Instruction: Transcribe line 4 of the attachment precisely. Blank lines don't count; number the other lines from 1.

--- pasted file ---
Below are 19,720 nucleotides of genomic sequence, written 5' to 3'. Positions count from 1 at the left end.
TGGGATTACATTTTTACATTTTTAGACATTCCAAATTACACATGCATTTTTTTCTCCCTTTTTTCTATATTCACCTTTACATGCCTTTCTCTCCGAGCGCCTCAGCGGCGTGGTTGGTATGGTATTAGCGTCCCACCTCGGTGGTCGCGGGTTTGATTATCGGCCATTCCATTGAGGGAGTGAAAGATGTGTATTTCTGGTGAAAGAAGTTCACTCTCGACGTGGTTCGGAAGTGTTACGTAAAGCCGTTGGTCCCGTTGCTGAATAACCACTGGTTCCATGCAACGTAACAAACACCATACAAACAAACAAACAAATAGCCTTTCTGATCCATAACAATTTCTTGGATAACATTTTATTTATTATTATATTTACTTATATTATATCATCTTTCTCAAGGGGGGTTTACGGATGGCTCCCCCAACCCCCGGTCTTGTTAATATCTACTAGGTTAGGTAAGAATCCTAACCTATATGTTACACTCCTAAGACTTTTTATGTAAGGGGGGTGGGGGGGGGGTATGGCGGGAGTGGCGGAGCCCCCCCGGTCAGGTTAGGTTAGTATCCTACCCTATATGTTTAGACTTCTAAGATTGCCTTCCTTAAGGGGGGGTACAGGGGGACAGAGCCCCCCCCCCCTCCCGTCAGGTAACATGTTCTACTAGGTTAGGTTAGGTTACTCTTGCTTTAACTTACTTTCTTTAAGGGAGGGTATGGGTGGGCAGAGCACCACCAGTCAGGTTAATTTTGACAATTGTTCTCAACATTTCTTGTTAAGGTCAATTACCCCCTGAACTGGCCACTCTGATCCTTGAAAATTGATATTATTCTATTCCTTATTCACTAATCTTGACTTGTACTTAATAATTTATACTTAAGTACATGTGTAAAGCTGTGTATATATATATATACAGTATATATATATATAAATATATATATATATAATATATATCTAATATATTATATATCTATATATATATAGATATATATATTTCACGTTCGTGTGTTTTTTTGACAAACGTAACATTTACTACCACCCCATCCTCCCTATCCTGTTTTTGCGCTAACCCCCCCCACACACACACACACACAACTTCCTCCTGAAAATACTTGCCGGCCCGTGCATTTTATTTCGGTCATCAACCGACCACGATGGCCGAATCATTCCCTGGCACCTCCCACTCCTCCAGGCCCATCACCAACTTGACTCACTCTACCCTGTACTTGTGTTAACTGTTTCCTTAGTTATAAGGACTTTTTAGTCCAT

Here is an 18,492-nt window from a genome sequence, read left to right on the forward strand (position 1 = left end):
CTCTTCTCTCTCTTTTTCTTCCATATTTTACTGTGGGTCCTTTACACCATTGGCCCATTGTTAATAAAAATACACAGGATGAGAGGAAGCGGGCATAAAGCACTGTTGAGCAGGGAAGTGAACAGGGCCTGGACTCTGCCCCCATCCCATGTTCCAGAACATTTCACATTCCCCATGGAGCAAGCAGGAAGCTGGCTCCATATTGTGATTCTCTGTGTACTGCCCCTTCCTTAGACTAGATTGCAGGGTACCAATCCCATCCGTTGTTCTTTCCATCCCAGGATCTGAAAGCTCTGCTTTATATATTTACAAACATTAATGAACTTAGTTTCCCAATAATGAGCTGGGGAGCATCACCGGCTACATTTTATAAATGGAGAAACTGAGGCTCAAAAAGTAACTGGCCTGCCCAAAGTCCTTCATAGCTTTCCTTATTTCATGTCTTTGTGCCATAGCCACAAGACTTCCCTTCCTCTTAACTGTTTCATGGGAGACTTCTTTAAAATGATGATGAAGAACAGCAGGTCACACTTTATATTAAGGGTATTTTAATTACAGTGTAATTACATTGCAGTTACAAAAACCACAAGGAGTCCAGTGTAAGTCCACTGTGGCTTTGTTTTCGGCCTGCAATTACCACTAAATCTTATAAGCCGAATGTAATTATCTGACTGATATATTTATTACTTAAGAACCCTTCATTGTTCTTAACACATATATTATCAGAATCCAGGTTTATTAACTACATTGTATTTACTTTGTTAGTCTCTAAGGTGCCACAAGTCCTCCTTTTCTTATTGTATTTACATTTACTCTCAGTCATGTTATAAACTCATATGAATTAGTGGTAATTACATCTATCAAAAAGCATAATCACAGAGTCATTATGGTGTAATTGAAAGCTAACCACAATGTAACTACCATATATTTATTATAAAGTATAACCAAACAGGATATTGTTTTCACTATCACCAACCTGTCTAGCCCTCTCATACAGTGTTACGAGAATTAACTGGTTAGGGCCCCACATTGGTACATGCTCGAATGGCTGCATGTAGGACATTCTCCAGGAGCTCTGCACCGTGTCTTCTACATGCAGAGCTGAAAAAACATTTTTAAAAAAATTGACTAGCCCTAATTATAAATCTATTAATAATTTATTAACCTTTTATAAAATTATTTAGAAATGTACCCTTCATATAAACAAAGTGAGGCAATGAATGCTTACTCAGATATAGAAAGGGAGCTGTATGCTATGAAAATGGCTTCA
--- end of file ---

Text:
CTCTTCTCTCTCTTTTTCTTCCATATTTTACTGTGGGTCCTTTACACCATTGGCCCATTGTTAATAAAAATACACAGGATGAGAGGAAGCGGGCATAAAGCACTGTTGAGCAGGGAAGTGAACAGGGCCTGGACTCTGCCCCCATCCCATGTTCCAGAACATTTCACATTCCCCATGGAGCAAGCAGGAAGCTGGCTCCATATTGTGATTCTCTGTGTACTGCCCCTTCCTTAGACTAGATTGCAGGGTACCAATCCCATCCGTTGTTCTTTCCATCCCAGGATCTGAAAGCTCTGCTTTATATATTTACAAACATTAATGAACTTAGTTTCCCAATAATGAGCTGGGGAGCATCACCGGCTACATTTTATAAATGGAGAAACTGAGGCTCAAAAAGTAACTGGCCTGCCCAAAGTCCTTCATAGCTTTCCTTATTTCATGTCTTTGTGCCATAGCCACAAGACTTCCCTTCCTCTTAACTGTTTCATGGGAGACTTCTTTAAAATGATGATGAAGAACAGCAGGTCACACTTTATATTAAGGGTATTTTAATTACAGTGTAATTACATTGCAGTTACAAAAACCACAAGGAGTCCAGTGTAAGTCCACTGTGGCTTTGTTTTCGGCCTGCAATTACCACTAAATCTTATAAGCCGAATGTAATTATCTGACTGATATATTTATTACTTAAGAACCCTTCATTGTTCTTAACACATATATTATCAGAATCCAGGTTTATTAACTACATTGTATTTACTTTGTTAGTCTCTAAGGTGCCACAAGTCCTCCTTTTCTTATTGTATTTACATTTACTCTCAGTCATGTTATAAACTCATATGAATTAGTGGTAATTACATCTATCAAAAAGCATAATCACAGAGTCATTATGGTGTAATTGAAAGCTAACCACAATGTAACTACCATATATTTATTATAAAGTATAACCAAACAGGATATTGTTTTCACTATCACCAACCTGTCTAGCCCTCTCATACAGTGTTACGAGAATTAACTGGTTAGGGCCCCACATTGGTACATGCTCGAATGGCTGCATGTAGGACATTCTCCAGGAGCTCTGCACCGTGTCTTCTACATGCAGAGCTGAAAAAACATTTTTAAAAAAATTGACTAGCCCTAATTATAAATCTATTAATAATTTATTAACCTTTTATAAAATTATTTAGAAATGTACCCTTCATATAAACAAAGTGAGGCAATGAATGCTTACTCAGATATAGAAAGGGAGCTGTATGCTATGAAAATGGCTTCA